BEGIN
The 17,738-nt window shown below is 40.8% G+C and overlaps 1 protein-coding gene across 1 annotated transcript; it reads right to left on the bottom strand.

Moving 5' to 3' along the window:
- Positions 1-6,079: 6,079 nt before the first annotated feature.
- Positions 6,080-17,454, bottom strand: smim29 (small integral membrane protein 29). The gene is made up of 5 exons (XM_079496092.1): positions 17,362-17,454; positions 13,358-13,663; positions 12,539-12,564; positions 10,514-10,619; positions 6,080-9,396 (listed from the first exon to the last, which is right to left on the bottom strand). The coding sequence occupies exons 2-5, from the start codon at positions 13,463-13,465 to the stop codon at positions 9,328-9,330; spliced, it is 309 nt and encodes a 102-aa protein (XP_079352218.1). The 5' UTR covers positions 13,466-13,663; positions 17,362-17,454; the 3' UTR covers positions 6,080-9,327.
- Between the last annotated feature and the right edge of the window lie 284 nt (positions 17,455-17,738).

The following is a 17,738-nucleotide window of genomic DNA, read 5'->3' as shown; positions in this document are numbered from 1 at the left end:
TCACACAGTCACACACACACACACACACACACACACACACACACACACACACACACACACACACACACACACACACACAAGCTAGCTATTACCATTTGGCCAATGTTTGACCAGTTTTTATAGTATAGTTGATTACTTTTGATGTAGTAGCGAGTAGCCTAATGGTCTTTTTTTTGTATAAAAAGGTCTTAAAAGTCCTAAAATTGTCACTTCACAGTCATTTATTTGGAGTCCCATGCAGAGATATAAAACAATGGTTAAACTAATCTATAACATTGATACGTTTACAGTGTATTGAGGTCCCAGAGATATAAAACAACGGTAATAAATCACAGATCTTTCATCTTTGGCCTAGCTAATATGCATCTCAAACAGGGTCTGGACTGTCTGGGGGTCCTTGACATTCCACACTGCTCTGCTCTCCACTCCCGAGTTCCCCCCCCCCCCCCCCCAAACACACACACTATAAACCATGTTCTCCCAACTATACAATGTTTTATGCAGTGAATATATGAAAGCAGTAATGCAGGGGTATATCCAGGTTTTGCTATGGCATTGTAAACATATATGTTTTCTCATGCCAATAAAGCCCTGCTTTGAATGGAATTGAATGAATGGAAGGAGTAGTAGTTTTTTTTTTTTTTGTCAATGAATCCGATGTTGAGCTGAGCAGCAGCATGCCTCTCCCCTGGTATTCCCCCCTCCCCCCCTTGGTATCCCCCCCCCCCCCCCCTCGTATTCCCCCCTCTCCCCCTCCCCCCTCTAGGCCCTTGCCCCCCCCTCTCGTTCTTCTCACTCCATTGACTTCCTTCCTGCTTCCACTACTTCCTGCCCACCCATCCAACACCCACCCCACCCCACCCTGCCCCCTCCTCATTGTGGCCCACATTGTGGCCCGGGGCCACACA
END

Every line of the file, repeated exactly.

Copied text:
The 17,738-nt window shown below is 40.8% G+C and overlaps 1 protein-coding gene across 1 annotated transcript; it reads right to left on the bottom strand.

Moving 5' to 3' along the window:
- Positions 1-6,079: 6,079 nt before the first annotated feature.
- Positions 6,080-17,454, bottom strand: smim29 (small integral membrane protein 29). The gene is made up of 5 exons (XM_079496092.1): positions 17,362-17,454; positions 13,358-13,663; positions 12,539-12,564; positions 10,514-10,619; positions 6,080-9,396 (listed from the first exon to the last, which is right to left on the bottom strand). The coding sequence occupies exons 2-5, from the start codon at positions 13,463-13,465 to the stop codon at positions 9,328-9,330; spliced, it is 309 nt and encodes a 102-aa protein (XP_079352218.1). The 5' UTR covers positions 13,466-13,663; positions 17,362-17,454; the 3' UTR covers positions 6,080-9,327.
- Between the last annotated feature and the right edge of the window lie 284 nt (positions 17,455-17,738).

The following is a 17,738-nucleotide window of genomic DNA, read 5'->3' as shown; positions in this document are numbered from 1 at the left end:
TCACACAGTCACACACACACACACACACACACACACACACACACACACACACACACACACACACACACACACACACACAAGCTAGCTATTACCATTTGGCCAATGTTTGACCAGTTTTTATAGTATAGTTGATTACTTTTGATGTAGTAGCGAGTAGCCTAATGGTCTTTTTTTTGTATAAAAAGGTCTTAAAAGTCCTAAAATTGTCACTTCACAGTCATTTATTTGGAGTCCCATGCAGAGATATAAAACAATGGTTAAACTAATCTATAACATTGATACGTTTACAGTGTATTGAGGTCCCAGAGATATAAAACAACGGTAATAAATCACAGATCTTTCATCTTTGGCCTAGCTAATATGCATCTCAAACAGGGTCTGGACTGTCTGGGGGTCCTTGACATTCCACACTGCTCTGCTCTCCACTCCCGAGTTCCCCCCCCCCCCCCCCCAAACACACACACTATAAACCATGTTCTCCCAACTATACAATGTTTTATGCAGTGAATATATGAAAGCAGTAATGCAGGGGTATATCCAGGTTTTGCTATGGCATTGTAAACATATATGTTTTCTCATGCCAATAAAGCCCTGCTTTGAATGGAATTGAATGAATGGAAGGAGTAGTAGTTTTTTTTTTTTTTGTCAATGAATCCGATGTTGAGCTGAGCAGCAGCATGCCTCTCCCCTGGTATTCCCCCCTCCCCCCCTTGGTATCCCCCCCCCCCCCCCCTCGTATTCCCCCCTCTCCCCCTCCCCCCTCTAGGCCCTTGCCCCCCCCTCTCGTTCTTCTCACTCCATTGACTTCCTTCCTGCTTCCACTACTTCCTGCCCACCCATCCAACACCCACCCCACCCCACCCTGCCCCCTCCTCATTGTGGCCCACATTGTGGCCCGGGGCCACACA